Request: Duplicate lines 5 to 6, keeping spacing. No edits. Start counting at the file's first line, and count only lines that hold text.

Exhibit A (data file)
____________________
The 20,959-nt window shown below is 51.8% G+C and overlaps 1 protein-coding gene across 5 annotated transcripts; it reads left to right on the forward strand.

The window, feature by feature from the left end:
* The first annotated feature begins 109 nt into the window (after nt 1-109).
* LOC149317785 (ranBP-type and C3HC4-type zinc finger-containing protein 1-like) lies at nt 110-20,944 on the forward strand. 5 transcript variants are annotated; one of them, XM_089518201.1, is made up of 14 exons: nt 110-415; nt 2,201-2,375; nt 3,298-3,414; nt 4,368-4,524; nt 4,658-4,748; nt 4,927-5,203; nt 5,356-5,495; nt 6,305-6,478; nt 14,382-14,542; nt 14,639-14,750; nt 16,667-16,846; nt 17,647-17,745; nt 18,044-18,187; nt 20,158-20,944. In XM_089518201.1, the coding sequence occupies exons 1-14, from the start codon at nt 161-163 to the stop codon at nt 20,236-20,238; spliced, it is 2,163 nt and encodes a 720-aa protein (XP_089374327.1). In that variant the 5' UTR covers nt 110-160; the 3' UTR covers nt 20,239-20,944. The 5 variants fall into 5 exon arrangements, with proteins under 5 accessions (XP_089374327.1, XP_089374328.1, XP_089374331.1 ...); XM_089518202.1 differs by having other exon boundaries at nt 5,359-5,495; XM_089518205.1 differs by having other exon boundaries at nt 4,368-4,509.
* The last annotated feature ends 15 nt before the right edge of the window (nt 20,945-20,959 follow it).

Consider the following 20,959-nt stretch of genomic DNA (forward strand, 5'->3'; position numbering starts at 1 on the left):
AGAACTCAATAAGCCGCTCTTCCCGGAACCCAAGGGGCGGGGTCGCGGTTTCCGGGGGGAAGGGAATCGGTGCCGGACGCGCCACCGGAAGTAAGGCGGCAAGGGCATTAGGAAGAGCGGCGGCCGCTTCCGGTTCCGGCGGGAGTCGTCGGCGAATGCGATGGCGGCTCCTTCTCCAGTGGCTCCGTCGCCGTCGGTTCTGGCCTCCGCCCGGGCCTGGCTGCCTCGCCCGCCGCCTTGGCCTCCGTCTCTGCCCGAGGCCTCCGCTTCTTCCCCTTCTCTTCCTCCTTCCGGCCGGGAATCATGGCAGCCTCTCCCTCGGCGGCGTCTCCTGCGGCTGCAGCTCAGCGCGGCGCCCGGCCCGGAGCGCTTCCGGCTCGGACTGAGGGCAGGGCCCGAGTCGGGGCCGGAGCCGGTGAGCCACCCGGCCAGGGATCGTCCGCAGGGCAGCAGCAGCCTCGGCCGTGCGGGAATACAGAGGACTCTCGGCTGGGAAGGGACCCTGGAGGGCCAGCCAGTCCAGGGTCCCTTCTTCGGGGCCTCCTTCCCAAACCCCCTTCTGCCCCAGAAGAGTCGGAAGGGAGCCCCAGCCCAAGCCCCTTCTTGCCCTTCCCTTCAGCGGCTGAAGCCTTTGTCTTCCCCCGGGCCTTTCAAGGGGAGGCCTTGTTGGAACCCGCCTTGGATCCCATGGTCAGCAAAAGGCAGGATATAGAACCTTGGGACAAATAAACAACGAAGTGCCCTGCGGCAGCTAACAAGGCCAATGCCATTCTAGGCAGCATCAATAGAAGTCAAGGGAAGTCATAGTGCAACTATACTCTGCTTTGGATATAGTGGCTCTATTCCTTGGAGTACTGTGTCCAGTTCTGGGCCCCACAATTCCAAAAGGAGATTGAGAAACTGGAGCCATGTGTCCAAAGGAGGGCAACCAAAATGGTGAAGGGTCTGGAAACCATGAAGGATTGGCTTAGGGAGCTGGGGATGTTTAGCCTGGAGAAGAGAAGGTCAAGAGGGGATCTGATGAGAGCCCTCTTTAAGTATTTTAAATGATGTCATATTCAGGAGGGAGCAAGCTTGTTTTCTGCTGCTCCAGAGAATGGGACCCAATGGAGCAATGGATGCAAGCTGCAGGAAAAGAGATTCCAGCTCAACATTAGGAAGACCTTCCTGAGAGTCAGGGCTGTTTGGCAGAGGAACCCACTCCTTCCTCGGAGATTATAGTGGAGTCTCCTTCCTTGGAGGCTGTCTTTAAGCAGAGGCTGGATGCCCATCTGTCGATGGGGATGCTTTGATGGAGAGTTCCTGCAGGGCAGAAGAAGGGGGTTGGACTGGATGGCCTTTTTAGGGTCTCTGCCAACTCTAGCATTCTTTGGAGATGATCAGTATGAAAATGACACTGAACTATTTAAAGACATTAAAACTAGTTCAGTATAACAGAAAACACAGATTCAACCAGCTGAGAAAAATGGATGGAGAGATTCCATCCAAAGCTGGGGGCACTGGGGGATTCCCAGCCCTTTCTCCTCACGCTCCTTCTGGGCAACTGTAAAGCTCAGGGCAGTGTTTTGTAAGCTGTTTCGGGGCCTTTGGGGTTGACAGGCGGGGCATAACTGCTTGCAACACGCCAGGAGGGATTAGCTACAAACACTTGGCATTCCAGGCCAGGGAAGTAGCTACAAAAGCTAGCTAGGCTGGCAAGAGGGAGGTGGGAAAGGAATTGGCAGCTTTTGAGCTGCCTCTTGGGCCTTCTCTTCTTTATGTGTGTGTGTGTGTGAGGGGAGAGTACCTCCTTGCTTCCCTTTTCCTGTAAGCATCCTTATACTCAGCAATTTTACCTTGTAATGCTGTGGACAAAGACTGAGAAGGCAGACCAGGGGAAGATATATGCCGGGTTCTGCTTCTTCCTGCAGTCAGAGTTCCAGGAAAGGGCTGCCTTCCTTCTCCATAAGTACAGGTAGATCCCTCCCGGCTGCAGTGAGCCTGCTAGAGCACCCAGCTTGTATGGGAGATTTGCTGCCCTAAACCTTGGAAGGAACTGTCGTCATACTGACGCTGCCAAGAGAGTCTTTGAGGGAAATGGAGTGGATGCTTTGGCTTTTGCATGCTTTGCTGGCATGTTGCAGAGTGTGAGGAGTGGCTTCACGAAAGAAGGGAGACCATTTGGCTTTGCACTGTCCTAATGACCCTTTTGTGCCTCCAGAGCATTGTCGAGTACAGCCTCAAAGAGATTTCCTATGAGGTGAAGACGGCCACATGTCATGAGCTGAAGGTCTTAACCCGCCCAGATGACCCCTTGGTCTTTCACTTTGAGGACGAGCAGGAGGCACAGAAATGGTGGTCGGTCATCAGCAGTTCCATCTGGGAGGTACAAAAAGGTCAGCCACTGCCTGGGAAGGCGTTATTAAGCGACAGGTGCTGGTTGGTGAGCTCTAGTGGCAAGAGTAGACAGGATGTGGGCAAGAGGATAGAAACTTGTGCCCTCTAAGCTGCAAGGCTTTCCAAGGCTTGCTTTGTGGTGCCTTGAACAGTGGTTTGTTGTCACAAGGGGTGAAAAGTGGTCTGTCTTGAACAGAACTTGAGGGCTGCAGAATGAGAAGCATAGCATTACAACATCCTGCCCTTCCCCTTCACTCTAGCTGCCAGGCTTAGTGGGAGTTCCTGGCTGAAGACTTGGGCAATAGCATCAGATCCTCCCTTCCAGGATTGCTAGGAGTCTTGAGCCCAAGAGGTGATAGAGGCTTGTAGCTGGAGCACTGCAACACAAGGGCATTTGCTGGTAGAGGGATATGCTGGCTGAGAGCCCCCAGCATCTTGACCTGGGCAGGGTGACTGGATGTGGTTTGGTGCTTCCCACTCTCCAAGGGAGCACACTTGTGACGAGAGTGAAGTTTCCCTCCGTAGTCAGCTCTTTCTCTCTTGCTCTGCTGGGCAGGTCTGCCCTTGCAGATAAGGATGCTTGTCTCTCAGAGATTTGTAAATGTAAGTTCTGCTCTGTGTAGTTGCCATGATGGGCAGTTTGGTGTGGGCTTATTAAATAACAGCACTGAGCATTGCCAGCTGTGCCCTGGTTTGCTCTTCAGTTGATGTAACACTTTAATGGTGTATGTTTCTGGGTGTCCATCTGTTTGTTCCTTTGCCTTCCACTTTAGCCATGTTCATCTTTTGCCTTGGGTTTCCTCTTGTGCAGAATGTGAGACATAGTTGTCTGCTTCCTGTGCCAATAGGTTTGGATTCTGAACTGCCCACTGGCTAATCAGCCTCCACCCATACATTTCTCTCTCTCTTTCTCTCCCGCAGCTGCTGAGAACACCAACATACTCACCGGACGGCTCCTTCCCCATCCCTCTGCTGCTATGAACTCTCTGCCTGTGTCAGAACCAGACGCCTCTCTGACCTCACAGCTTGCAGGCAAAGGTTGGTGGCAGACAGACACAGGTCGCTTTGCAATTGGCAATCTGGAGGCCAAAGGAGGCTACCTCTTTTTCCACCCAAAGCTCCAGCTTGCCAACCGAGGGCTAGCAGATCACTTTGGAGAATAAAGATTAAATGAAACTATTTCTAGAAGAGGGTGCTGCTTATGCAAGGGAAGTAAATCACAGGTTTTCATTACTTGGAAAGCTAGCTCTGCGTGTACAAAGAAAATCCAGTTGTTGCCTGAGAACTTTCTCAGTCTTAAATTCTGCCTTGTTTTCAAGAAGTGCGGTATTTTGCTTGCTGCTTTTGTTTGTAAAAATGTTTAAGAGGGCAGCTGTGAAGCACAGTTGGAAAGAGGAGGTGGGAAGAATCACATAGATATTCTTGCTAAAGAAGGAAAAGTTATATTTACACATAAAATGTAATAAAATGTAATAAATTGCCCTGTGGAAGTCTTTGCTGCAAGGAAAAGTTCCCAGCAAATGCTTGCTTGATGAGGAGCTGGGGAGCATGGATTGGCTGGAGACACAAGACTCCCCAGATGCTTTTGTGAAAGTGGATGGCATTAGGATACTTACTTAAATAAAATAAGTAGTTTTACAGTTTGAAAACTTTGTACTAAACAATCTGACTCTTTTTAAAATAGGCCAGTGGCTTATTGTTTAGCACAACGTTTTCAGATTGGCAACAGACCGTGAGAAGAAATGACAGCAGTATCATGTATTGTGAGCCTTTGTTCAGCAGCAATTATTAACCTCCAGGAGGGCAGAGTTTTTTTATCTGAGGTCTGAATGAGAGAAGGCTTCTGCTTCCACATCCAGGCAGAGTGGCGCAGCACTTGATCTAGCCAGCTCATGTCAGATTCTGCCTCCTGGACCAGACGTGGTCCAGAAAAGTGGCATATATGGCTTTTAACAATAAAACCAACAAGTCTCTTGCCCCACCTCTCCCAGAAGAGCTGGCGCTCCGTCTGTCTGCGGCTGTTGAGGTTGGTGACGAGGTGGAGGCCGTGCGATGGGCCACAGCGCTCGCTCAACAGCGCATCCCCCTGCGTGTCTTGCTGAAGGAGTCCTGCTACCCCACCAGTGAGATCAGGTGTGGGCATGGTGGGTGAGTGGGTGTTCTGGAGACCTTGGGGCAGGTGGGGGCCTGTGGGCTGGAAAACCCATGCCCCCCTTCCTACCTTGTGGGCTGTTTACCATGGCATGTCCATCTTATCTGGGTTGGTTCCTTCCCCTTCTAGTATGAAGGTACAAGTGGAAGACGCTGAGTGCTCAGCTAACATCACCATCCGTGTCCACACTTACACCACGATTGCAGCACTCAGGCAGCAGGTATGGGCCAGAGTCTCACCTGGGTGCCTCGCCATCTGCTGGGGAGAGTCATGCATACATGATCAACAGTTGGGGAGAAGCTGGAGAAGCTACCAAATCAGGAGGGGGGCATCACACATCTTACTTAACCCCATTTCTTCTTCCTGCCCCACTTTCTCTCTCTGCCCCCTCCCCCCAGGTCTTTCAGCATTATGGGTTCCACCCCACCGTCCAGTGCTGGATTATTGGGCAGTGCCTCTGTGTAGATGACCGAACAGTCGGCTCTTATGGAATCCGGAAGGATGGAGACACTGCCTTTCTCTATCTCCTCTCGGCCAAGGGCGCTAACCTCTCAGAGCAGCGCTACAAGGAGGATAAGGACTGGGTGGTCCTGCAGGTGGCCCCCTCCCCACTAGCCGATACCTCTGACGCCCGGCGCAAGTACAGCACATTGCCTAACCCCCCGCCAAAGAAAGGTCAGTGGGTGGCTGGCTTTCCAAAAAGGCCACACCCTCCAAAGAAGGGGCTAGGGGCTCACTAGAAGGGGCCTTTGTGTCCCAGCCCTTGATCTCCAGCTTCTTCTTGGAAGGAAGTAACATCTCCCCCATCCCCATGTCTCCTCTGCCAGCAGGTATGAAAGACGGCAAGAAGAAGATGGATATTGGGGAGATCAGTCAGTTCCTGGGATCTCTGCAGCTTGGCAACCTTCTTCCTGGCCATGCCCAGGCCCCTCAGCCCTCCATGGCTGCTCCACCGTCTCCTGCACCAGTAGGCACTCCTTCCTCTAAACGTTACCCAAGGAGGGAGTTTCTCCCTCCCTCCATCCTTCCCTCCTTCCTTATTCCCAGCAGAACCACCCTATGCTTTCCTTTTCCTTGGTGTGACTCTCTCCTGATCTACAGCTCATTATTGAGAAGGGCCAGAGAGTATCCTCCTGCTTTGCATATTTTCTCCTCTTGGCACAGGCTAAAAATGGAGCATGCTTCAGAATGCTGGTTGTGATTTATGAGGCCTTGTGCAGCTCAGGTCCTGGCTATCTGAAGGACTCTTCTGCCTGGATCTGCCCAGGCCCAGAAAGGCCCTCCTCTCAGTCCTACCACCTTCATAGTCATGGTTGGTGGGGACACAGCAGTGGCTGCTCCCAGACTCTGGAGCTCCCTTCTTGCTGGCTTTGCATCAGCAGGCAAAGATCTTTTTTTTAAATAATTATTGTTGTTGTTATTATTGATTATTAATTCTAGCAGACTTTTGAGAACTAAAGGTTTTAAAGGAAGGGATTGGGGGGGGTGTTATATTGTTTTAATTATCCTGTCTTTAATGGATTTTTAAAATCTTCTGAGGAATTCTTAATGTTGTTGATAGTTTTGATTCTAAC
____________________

* The last annotated feature ends 15 nt before the right edge of the window (nt 20,945-20,959 follow it).

Consider the following 20,959-nt stretch of genomic DNA (forward strand, 5'->3'; position numbering starts at 1 on the left):